Around the Web

In today's update I'll share a few links from around the internet: has a several post series of Florida Keys dive sites. It certainly has me intrigued enough to get down to the Keys.

Alive2dive gives a rundown of personal gear selection. It's similar to our article on which gear to buy, but check it out for another opinion.

PADI Instructor News gives a breakdown of the new PADI open water prescriptive lesson guides and the new PADI Pro site (which is much better than the old one).

Tony Wu's underwater photography blog has a lengthy 3-part review of Aperture 3 software. Most of it is not anything specific to underwater photography, but it's interesting to see how a talented underwater photographer uses his software.

Duane at Precision Diving has an article on five characteristics of a good scuba diver. How many describe you?

Lastly, AquaViews has an article on brushing up your scuba skills, starting with mask clearing. I probably wouldn't be that interested, but it has video, which could be useful for those still getting the hang of it or who haven't been diving in a while.

Have a great Wednesday!

I'm always on the lookout for scuba diving blogs with great content. If you have one or know of one, please share.

Decompression Theory

As a scuba diver, theoretical knowledge cannot always be immediately recognized as useful. It does, however, come in handy. If you decide to move on to a professional level of certification, theoretical knowledge development is a requirement. It can also provide understanding behind practical decisions, guiding your reasoning in a more educated manner than just following a set of rules. Today we're going to talk about the biggest theoretical area there is for scuba divers, decompression theory.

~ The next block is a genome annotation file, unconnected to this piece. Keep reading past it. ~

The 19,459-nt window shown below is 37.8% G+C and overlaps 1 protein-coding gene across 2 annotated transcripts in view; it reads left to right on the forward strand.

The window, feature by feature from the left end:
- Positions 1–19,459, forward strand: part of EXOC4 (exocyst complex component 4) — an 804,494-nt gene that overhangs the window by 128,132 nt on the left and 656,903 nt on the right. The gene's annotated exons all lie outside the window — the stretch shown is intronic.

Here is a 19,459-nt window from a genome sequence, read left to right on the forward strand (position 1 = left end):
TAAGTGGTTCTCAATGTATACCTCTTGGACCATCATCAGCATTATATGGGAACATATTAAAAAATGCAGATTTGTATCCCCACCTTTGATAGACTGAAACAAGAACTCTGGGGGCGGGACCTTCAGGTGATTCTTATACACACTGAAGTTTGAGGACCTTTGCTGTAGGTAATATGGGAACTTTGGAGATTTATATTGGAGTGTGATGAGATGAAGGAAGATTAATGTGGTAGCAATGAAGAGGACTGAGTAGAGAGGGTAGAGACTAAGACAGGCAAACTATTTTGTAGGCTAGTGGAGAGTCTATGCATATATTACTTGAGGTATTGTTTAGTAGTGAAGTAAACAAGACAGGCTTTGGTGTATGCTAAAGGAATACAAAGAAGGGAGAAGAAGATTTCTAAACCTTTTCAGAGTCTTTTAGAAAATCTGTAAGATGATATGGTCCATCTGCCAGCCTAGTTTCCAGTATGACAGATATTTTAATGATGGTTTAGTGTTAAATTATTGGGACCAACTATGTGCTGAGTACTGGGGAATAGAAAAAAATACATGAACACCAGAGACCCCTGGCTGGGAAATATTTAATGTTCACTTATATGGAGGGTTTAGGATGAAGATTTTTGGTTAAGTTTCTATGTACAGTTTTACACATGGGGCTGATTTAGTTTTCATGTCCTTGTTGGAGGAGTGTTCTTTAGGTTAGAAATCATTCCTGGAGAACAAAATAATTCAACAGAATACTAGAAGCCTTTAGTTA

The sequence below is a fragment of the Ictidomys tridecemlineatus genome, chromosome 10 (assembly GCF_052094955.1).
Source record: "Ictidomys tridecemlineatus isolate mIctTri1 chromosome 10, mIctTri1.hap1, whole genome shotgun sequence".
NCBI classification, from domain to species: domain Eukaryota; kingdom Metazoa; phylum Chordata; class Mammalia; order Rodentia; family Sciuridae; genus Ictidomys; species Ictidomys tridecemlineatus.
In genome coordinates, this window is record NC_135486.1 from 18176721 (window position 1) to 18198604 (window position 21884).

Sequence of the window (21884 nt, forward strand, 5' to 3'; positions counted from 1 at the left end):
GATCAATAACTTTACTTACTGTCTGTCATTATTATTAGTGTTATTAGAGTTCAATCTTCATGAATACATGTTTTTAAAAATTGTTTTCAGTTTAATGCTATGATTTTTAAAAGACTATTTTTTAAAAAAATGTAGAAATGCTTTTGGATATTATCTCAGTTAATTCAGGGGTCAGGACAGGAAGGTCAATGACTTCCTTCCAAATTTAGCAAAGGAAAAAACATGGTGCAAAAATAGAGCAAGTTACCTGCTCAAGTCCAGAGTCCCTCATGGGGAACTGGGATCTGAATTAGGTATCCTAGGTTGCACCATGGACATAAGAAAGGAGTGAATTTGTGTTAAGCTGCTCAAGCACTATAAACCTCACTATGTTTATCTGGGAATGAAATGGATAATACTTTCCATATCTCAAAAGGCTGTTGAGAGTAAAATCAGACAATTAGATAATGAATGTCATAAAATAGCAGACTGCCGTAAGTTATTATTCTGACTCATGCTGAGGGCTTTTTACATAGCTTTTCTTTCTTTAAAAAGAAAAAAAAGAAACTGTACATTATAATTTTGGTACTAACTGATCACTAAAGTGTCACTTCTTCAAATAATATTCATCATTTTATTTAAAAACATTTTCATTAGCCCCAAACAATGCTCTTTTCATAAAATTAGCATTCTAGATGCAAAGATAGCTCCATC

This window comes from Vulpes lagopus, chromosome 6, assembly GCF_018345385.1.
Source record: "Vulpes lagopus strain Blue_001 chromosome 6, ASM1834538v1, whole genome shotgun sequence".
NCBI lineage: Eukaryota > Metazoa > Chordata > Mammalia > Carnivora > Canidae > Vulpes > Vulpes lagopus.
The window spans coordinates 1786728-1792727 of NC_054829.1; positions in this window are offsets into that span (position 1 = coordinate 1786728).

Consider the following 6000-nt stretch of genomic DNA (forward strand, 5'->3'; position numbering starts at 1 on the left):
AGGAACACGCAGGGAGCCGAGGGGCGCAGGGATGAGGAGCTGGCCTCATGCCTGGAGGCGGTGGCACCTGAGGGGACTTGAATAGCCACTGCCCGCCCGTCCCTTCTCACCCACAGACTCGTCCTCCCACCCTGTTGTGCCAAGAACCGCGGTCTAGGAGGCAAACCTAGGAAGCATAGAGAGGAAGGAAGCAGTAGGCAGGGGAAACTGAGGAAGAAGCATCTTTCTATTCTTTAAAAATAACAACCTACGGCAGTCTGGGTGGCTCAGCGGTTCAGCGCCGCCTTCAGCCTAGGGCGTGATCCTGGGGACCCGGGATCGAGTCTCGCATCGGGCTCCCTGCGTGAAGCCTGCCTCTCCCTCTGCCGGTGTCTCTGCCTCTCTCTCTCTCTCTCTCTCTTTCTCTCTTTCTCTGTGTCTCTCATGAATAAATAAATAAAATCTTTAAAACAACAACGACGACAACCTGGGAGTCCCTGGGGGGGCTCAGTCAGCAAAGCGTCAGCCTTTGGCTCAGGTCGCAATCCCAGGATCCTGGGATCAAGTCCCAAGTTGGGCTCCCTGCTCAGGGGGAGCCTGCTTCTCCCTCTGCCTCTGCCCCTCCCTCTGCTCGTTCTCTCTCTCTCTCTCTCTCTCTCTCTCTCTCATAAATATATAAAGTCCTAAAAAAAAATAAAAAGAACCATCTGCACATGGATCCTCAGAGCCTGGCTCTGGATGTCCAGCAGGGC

Decompression chamber The need for decompression theory arises from decompression sickness (DCS). DCS encompasses the illnesses that may occur from the body's exposure to varying …

The Peeing Myth

Peeing in your wetsuit, it's right up there with death and taxes as one of life's certainties. Even so, our civil sides don't like to talk about it; especially that great feeling it gives you on a cold dive. It warms you right up from the inside out---or does it?

I've been reading that despite what you might think, peeing in your wetsuit will not actually warm you up. What happens is that the warm urine opens up the blood vessels near your skin's surface. These blood vessels think they are no longer cold and relax. Then, shortly thereafter, the …

Fish Identification: Yellowtail Snapper

Today's fish is the yellowtail snapper, or sometimes just called the yellowtail.

Physical description

[Yellowtail snapper][]
Being a snapper, the yellowtail has that perfectly shaped oval "fish" body. The caudal fin is deeply forked, hinting at the swift movement of this active fish.

A yellow line marks this fish, beginning at the snout and widening down the length of the body until it covers the entire tail, hence the name.

Yellowtail snapper can grow up to 30 inches in length, although lengths of around 12 inches are probably more common in diving environments.

Geography and habitat

Yellowtail live in the western Atlantic …

Oceans Review

"To really know the ocean, you have to live it." This line from the opening narration is something every scuba diver can relate to. We spend our whole lives getting to "know" the ocean, but DisneyNature's Oceans documentary gives us a 1 hour 25 minute taste of parts we may never see.